Contributed by Thierry C. Verstraeten, MD
Charles Schepens, born in Mouscron, Belgium in 1912, was destined for a career in medicine. His father was a physician in family practice, his 3 older brothers were physicians, and his 2 sisters became nurses. Dr. Schepens’ first passion was mathematics, influenced by Jesuit teachers in sciences at Notre Dame de la Paix in Namur, Belgium.
He graduated from medical school at the University of Ghent in 1936 and married Marie-Germaine (“Cette”) Vander Eecken, who tirelessly supported his budding career. Dr. Schepens obtained his early ophthalmology training under Prof. Hembressin in Brussels, but that was interrupted in 1940 by World War II.
His heroic actions during the war have been well chronicled; he escaped from the Gestapo once in Brussels in 1940, and then a second time in Mendive (French Pyrenees) in 1943 while he was operating a clandestine lumber mill, smuggling documents and Allied personnel.
After the war, Dr. Schepens returned to Moorfields Eye Hospital in London and resumed his training, but he found little support to continue his work. In 1946, he embarked to the United States and settled in Boston after visiting and considering other options including Chicago, St. Louis, New York, and Hartford.
His largest contribution to our field is the binocular indirect ophthalmoscope, which greatly enhanced the discovery of peripheral retinal pathology so vital to perfect therapeutic solutions and improve outcomes. Dr. Schepens was always quick to credit others before him, including Helmholtz, Gonin, Amsler, and Arruga. He said that Dr. Weve from Utrecht, Holland, with whom he spent some time, was the best ophthalmoscopist he had seen using a monocular indirect ophthalmoscope.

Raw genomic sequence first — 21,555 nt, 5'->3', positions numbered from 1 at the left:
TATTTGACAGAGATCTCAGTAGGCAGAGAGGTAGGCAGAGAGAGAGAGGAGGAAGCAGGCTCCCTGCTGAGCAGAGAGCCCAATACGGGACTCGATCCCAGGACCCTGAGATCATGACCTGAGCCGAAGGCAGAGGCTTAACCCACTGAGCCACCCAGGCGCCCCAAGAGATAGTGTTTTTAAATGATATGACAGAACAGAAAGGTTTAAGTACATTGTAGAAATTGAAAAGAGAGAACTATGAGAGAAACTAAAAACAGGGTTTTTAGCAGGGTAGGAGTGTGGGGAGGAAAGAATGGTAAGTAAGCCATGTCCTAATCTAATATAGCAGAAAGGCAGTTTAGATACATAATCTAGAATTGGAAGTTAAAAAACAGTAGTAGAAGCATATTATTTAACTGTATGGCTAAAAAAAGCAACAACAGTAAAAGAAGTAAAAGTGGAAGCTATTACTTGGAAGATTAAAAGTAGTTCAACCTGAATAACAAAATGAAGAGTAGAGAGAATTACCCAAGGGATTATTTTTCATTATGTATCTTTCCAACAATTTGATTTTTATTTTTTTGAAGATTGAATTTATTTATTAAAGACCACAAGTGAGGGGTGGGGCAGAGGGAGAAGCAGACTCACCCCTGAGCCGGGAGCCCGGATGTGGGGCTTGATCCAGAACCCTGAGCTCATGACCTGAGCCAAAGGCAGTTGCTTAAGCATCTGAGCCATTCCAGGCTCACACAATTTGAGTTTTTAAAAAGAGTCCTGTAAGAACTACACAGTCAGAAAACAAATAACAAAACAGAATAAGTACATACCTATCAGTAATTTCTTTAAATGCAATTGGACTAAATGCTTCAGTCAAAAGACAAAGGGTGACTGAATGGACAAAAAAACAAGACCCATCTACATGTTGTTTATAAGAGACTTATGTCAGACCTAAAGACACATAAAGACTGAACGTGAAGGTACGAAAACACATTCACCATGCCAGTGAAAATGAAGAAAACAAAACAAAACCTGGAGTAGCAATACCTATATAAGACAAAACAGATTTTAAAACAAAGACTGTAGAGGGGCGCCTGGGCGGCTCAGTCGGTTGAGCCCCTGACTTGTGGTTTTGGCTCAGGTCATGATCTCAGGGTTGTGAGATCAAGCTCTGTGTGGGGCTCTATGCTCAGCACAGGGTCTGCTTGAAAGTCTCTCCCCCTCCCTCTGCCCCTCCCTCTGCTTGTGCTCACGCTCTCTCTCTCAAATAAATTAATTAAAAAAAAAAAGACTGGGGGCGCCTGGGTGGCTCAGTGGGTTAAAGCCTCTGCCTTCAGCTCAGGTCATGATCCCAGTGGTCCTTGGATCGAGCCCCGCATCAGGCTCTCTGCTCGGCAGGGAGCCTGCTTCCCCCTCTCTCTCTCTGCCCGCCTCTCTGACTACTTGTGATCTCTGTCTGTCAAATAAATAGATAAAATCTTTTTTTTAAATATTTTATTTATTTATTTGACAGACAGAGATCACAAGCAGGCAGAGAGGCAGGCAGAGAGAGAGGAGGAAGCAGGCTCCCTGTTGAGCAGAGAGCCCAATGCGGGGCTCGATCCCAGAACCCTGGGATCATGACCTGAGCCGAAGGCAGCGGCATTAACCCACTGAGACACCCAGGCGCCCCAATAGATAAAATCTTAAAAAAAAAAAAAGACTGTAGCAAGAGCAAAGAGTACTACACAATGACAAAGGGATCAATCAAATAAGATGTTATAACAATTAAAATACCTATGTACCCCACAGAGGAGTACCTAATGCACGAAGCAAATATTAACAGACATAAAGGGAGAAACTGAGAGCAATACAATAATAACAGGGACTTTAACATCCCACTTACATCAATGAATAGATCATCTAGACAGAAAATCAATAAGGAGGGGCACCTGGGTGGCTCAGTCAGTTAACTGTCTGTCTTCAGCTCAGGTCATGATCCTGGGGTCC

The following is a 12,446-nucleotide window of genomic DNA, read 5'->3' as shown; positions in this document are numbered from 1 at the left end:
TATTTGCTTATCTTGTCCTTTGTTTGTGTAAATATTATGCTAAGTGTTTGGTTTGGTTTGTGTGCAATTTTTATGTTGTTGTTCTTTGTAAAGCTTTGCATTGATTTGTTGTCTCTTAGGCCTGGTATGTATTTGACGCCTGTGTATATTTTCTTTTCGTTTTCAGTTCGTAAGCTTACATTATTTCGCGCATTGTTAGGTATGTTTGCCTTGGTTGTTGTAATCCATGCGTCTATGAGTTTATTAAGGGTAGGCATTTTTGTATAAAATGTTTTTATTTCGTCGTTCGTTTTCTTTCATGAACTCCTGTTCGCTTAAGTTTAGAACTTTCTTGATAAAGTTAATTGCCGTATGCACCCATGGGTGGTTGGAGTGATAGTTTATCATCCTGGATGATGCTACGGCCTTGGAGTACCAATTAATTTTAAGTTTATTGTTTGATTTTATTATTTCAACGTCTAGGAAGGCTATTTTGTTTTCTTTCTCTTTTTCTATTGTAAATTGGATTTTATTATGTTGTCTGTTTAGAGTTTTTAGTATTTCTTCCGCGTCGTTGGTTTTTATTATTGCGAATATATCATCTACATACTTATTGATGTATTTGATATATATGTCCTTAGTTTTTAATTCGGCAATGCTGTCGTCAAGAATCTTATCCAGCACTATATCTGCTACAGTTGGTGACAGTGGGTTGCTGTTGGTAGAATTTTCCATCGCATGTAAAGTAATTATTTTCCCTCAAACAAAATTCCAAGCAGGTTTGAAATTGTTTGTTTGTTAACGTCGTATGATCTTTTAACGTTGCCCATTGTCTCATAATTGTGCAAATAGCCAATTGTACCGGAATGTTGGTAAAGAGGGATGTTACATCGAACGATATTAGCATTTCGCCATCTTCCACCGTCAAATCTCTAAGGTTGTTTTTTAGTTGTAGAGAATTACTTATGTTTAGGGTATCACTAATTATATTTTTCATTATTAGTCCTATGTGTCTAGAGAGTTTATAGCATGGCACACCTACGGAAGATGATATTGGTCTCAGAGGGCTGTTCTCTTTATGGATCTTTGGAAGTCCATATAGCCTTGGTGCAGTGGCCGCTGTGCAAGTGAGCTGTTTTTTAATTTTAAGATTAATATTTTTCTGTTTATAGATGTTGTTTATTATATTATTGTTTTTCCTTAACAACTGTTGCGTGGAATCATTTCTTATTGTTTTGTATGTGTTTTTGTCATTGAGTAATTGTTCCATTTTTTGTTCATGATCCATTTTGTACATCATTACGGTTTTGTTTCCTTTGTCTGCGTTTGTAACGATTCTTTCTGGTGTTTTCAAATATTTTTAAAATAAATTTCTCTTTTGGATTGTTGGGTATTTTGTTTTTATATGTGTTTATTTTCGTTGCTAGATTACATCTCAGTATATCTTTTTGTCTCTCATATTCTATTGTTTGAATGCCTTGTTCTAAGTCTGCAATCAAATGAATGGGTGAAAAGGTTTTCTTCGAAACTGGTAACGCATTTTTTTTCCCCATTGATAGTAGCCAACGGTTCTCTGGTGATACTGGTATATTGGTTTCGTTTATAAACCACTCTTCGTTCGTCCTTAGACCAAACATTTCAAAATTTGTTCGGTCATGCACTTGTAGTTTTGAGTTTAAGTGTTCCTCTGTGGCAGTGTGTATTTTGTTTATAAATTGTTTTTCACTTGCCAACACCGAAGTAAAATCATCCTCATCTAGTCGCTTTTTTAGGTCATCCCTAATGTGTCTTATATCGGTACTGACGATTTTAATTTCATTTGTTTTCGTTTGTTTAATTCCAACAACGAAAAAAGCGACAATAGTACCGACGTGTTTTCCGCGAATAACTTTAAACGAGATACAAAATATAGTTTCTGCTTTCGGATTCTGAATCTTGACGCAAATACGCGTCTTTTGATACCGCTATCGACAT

Dr. Schepens was a prodigious fundraiser, as he understood that funding research at the Retina Foundation was key to fostering young researchers. He had high expectations of his colleagues and he always led by example. He trained 200 fellows, staying in touch with many of them for decades and answering letters by hand on Sunday afternoons, all while finishing the 2-volume edition of Retinal Detachment and Allied Diseases. He fondly remembered his first fellow, Dr. Grignolo from Genoa, Italy.
A few days before his death at age 94, Dr. Schepens was awarded the French Légion d’Honneur medal for his exemplary actions in the Resistance during World War II and his lifetime contributions to ophthalmology.
‘I am most satisfied that this type of work is not dying with me, thanks to the training program and the people who continue the tradition. I think it is wonderful to be proud of people who are younger than you and who will survive you and know you had something to do with the fact that they are so successful and the knowledge has been passed on.’
—Charles L. Schepens, MD